Updated: 6 April 2022

Arch Rock at Qantab Beach, Muscat, Oman



Oman has been considered to have one of the richest histories for over 100,000 years and is considered as the oldest independent state in the Arab world.

The region was occupied by the Ottoman Empire from the 16th centuries. While there was not a full control over Oman, the Omani’s forced out the Portugese out of Oman.

Around the 18th century, the Omani Empire stretched from present day Oman down the east coast of Africa. By the early 19th century, Oman and Great Britain signed a Treaty of Friendship, which guaranteed the Sultan’s rule. After a crisis in the Omani succession, the Sultanates Oman and Muscat were divided from the Sultanate of Zanzibar, afterwhich Oman and Muscate became a British Protectorate.

The Sultan Qaboos bin Said changed the name of the country from the Sultanate of Muscat and Oman to simply Oman in 1970, beginning a new chapter in the history of Oman’s development.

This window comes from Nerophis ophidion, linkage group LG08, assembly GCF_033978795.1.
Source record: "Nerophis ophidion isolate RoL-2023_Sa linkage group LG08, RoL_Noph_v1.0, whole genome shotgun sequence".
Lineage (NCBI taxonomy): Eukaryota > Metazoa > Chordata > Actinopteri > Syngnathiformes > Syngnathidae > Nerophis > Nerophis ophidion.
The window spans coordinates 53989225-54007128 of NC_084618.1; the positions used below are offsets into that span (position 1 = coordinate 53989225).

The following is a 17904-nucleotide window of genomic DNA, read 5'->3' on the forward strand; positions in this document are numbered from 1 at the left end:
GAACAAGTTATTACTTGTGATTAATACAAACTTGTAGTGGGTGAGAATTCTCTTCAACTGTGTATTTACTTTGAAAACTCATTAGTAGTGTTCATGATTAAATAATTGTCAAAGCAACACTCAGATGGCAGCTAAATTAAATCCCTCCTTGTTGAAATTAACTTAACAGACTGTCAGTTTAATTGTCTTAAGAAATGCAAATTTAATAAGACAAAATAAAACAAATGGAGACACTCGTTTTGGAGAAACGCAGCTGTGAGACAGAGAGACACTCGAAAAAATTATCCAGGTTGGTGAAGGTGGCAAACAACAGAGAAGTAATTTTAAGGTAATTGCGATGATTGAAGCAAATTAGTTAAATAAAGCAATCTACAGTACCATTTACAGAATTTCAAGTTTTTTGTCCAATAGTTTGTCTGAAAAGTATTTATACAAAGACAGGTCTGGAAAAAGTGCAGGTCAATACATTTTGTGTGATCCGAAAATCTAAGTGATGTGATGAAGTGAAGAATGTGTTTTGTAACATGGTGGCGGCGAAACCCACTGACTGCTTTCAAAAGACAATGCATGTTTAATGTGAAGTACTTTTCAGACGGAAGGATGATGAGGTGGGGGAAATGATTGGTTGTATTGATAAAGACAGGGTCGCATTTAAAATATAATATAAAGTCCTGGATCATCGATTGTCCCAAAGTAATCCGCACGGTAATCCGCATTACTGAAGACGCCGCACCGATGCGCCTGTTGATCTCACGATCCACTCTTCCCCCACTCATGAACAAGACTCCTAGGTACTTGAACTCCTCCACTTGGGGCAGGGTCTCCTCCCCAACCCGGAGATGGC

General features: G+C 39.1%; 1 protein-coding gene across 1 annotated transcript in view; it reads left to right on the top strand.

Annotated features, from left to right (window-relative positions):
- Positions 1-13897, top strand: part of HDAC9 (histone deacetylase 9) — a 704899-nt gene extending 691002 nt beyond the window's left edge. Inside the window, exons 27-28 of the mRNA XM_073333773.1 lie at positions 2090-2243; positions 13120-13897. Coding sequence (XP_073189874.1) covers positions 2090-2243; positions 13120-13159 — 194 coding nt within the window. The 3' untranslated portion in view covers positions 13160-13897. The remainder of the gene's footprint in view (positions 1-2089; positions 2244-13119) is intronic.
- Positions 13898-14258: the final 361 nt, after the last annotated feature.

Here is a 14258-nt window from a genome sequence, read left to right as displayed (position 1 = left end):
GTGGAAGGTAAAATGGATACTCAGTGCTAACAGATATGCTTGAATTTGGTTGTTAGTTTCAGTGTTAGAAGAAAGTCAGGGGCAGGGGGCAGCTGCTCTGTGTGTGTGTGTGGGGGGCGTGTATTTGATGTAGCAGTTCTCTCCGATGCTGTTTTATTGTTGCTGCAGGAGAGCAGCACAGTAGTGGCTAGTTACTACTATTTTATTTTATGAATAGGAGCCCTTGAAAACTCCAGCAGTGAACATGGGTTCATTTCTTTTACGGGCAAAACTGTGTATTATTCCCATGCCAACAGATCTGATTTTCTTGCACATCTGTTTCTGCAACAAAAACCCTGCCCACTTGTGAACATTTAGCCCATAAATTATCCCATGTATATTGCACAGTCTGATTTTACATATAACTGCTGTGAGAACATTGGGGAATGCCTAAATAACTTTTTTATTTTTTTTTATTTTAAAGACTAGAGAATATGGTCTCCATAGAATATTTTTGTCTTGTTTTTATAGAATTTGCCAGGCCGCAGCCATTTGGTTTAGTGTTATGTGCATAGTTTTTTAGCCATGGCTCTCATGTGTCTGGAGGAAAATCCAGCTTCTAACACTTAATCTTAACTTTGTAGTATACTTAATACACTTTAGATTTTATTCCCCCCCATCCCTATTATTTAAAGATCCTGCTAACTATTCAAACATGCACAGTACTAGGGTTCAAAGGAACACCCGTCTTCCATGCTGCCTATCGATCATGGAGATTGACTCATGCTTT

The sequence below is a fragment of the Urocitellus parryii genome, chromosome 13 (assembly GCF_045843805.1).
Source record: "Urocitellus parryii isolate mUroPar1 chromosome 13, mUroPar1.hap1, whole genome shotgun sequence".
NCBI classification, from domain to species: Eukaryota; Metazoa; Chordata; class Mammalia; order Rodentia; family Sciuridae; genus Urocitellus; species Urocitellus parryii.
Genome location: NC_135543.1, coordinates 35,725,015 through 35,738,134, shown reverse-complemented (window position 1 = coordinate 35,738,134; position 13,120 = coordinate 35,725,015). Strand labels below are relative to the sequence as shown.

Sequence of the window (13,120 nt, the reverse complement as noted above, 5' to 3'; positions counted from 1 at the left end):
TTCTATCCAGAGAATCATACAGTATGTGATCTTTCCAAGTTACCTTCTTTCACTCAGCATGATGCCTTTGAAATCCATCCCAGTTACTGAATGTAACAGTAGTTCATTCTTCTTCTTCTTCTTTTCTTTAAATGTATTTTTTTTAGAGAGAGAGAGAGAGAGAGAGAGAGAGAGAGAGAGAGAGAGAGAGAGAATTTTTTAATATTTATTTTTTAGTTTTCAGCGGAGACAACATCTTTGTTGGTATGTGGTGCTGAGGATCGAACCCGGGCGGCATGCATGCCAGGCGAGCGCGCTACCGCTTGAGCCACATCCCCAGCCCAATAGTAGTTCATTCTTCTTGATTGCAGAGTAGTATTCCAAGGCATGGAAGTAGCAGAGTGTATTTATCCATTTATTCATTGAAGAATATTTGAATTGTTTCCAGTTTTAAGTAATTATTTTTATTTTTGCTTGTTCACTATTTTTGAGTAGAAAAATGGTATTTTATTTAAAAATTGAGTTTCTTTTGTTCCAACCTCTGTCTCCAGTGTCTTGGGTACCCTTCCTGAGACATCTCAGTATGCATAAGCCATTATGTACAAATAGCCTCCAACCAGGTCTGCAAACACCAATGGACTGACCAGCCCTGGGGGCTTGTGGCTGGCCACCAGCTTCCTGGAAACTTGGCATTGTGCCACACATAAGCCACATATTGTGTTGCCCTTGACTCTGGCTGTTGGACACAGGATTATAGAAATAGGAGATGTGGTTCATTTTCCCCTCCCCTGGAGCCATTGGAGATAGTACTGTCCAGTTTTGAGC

Oman is a Muslim country but has around 13% hindu population. Oman is mainly resident to Arabs, but also has around 25% of the population as immigrants from India, Pakistan, Bangladesh and Filipino.

As with all Muslim countries, it is important to respect the culture, including dressing appropriately such as not wearing tight or revealing clothing. Only at resorts and hotels, can beachwear be worn.

Crime is very low in Oman. The Sultanate is a religious and traditional state, its laws efficiently carried out by the Royal Oman Police. Due to the strict punishments, the country is a super safe place to visit or reside.